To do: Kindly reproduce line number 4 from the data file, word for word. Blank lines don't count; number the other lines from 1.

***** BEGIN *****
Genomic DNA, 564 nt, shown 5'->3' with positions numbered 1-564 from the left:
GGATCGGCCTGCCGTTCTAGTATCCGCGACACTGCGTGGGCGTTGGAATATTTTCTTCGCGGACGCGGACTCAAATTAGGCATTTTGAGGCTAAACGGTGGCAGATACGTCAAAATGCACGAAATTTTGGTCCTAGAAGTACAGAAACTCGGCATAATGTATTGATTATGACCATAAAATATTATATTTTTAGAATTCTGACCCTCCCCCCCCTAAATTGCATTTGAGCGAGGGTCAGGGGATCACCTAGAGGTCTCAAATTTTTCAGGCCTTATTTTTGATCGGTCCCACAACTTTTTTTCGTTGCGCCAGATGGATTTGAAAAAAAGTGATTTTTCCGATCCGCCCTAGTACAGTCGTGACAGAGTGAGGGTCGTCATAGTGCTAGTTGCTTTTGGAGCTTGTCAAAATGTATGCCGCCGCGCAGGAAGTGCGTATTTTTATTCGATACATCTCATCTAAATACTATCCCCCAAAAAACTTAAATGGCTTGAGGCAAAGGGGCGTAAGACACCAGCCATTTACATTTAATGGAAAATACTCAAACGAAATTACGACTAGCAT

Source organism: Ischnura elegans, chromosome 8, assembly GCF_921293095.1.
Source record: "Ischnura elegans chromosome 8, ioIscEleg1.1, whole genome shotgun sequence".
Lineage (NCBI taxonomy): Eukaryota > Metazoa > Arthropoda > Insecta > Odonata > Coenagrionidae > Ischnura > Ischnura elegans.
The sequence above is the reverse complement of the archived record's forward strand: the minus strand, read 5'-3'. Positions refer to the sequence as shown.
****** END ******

Source record: "Ischnura elegans chromosome 8, ioIscEleg1.1, whole genome shotgun sequence".